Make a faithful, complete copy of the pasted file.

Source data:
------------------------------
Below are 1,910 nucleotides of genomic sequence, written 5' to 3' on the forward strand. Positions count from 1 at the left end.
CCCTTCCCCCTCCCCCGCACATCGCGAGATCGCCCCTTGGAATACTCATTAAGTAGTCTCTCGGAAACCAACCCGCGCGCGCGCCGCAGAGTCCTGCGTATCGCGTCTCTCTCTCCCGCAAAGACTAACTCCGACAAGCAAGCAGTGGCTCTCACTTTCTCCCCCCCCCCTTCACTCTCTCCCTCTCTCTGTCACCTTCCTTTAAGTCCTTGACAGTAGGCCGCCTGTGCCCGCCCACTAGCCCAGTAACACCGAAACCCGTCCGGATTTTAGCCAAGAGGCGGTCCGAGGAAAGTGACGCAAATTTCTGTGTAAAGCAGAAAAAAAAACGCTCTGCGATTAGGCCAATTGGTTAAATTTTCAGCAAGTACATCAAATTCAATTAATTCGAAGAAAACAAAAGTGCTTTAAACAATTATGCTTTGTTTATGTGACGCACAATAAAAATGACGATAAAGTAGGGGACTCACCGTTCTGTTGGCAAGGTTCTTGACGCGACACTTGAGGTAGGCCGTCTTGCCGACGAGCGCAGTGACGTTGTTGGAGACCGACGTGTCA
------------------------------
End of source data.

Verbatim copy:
Below are 1,910 nucleotides of genomic sequence, written 5' to 3' on the forward strand. Positions count from 1 at the left end.
CCCTTCCCCCTCCCCCGCACATCGCGAGATCGCCCCTTGGAATACTCATTAAGTAGTCTCTCGGAAACCAACCCGCGCGCGCGCCGCAGAGTCCTGCGTATCGCGTCTCTCTCTCCCGCAAAGACTAACTCCGACAAGCAAGCAGTGGCTCTCACTTTCTCCCCCCCCCCTTCACTCTCTCCCTCTCTCTGTCACCTTCCTTTAAGTCCTTGACAGTAGGCCGCCTGTGCCCGCCCACTAGCCCAGTAACACCGAAACCCGTCCGGATTTTAGCCAAGAGGCGGTCCGAGGAAAGTGACGCAAATTTCTGTGTAAAGCAGAAAAAAAAACGCTCTGCGATTAGGCCAATTGGTTAAATTTTCAGCAAGTACATCAAATTCAATTAATTCGAAGAAAACAAAAGTGCTTTAAACAATTATGCTTTGTTTATGTGACGCACAATAAAAATGACGATAAAGTAGGGGACTCACCGTTCTGTTGGCAAGGTTCTTGACGCGACACTTGAGGTAGGCCGTCTTGCCGACGAGCGCAGTGACGTTGTTGGAGACCGACGTGTCA